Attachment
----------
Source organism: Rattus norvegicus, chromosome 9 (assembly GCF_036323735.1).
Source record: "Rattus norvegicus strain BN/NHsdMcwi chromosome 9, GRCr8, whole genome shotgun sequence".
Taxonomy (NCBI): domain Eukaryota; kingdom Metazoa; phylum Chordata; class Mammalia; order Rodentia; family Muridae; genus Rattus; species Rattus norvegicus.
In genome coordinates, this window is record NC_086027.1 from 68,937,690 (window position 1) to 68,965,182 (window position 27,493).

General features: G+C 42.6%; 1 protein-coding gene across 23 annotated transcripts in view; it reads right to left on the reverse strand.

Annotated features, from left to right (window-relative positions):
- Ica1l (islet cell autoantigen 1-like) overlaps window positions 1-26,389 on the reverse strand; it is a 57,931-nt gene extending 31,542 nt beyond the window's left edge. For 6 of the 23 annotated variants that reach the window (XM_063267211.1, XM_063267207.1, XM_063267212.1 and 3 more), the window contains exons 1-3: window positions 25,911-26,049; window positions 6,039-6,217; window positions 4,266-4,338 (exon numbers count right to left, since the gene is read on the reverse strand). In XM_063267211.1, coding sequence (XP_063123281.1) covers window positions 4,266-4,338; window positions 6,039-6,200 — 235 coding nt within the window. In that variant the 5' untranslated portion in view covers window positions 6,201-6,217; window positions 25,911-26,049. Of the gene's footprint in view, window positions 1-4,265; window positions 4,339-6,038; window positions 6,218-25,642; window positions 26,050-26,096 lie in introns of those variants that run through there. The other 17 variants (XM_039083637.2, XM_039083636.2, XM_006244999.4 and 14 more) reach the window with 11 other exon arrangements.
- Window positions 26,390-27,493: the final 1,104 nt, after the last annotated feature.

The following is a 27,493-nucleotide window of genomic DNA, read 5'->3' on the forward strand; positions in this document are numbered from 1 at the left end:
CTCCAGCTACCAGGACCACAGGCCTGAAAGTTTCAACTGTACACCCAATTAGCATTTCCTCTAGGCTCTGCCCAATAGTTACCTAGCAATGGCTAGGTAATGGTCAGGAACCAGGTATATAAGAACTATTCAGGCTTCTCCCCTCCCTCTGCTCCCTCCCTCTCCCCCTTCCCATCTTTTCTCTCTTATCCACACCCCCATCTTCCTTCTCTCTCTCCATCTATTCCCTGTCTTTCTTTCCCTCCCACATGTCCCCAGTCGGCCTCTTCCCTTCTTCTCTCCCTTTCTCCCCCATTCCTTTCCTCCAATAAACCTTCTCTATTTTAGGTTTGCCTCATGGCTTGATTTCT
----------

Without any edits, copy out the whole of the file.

Source organism: Rattus norvegicus, chromosome 9 (assembly GCF_036323735.1).
Source record: "Rattus norvegicus strain BN/NHsdMcwi chromosome 9, GRCr8, whole genome shotgun sequence".
Taxonomy (NCBI): domain Eukaryota; kingdom Metazoa; phylum Chordata; class Mammalia; order Rodentia; family Muridae; genus Rattus; species Rattus norvegicus.
In genome coordinates, this window is record NC_086027.1 from 68,937,690 (window position 1) to 68,965,182 (window position 27,493).

General features: G+C 42.6%; 1 protein-coding gene across 23 annotated transcripts in view; it reads right to left on the reverse strand.

Annotated features, from left to right (window-relative positions):
- Ica1l (islet cell autoantigen 1-like) overlaps window positions 1-26,389 on the reverse strand; it is a 57,931-nt gene extending 31,542 nt beyond the window's left edge. For 6 of the 23 annotated variants that reach the window (XM_063267211.1, XM_063267207.1, XM_063267212.1 and 3 more), the window contains exons 1-3: window positions 25,911-26,049; window positions 6,039-6,217; window positions 4,266-4,338 (exon numbers count right to left, since the gene is read on the reverse strand). In XM_063267211.1, coding sequence (XP_063123281.1) covers window positions 4,266-4,338; window positions 6,039-6,200 — 235 coding nt within the window. In that variant the 5' untranslated portion in view covers window positions 6,201-6,217; window positions 25,911-26,049. Of the gene's footprint in view, window positions 1-4,265; window positions 4,339-6,038; window positions 6,218-25,642; window positions 26,050-26,096 lie in introns of those variants that run through there. The other 17 variants (XM_039083637.2, XM_039083636.2, XM_006244999.4 and 14 more) reach the window with 11 other exon arrangements.
- Window positions 26,390-27,493: the final 1,104 nt, after the last annotated feature.

The following is a 27,493-nucleotide window of genomic DNA, read 5'->3' on the forward strand; positions in this document are numbered from 1 at the left end:
CTCCAGCTACCAGGACCACAGGCCTGAAAGTTTCAACTGTACACCCAATTAGCATTTCCTCTAGGCTCTGCCCAATAGTTACCTAGCAATGGCTAGGTAATGGTCAGGAACCAGGTATATAAGAACTATTCAGGCTTCTCCCCTCCCTCTGCTCCCTCCCTCTCCCCCTTCCCATCTTTTCTCTCTTATCCACACCCCCATCTTCCTTCTCTCTCTCCATCTATTCCCTGTCTTTCTTTCCCTCCCACATGTCCCCAGTCGGCCTCTTCCCTTCTTCTCTCCCTTTCTCCCCCATTCCTTTCCTCCAATAAACCTTCTCTATTTTAGGTTTGCCTCATGGCTTGATTTCT